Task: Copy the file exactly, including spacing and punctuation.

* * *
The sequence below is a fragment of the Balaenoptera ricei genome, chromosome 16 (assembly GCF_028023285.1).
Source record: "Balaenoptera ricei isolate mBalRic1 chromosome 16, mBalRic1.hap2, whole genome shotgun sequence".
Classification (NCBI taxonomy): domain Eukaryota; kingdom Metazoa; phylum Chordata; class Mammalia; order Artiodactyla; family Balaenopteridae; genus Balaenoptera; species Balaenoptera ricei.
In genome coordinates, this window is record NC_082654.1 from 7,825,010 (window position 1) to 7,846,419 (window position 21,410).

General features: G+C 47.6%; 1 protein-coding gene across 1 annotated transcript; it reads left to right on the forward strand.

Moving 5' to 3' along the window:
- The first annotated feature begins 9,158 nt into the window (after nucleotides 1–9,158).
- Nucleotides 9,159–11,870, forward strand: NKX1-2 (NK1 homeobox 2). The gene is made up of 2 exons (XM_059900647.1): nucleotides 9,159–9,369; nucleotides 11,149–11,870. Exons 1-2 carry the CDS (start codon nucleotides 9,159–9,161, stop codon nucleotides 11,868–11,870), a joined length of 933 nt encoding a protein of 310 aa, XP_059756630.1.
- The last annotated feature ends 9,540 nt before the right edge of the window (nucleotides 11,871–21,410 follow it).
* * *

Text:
The sequence below is a fragment of the Balaenoptera ricei genome, chromosome 16 (assembly GCF_028023285.1).
Source record: "Balaenoptera ricei isolate mBalRic1 chromosome 16, mBalRic1.hap2, whole genome shotgun sequence".
Classification (NCBI taxonomy): domain Eukaryota; kingdom Metazoa; phylum Chordata; class Mammalia; order Artiodactyla; family Balaenopteridae; genus Balaenoptera; species Balaenoptera ricei.
In genome coordinates, this window is record NC_082654.1 from 7,825,010 (window position 1) to 7,846,419 (window position 21,410).

General features: G+C 47.6%; 1 protein-coding gene across 1 annotated transcript; it reads left to right on the forward strand.

Moving 5' to 3' along the window:
- The first annotated feature begins 9,158 nt into the window (after nucleotides 1–9,158).
- Nucleotides 9,159–11,870, forward strand: NKX1-2 (NK1 homeobox 2). The gene is made up of 2 exons (XM_059900647.1): nucleotides 9,159–9,369; nucleotides 11,149–11,870. Exons 1-2 carry the CDS (start codon nucleotides 9,159–9,161, stop codon nucleotides 11,868–11,870), a joined length of 933 nt encoding a protein of 310 aa, XP_059756630.1.
- The last annotated feature ends 9,540 nt before the right edge of the window (nucleotides 11,871–21,410 follow it).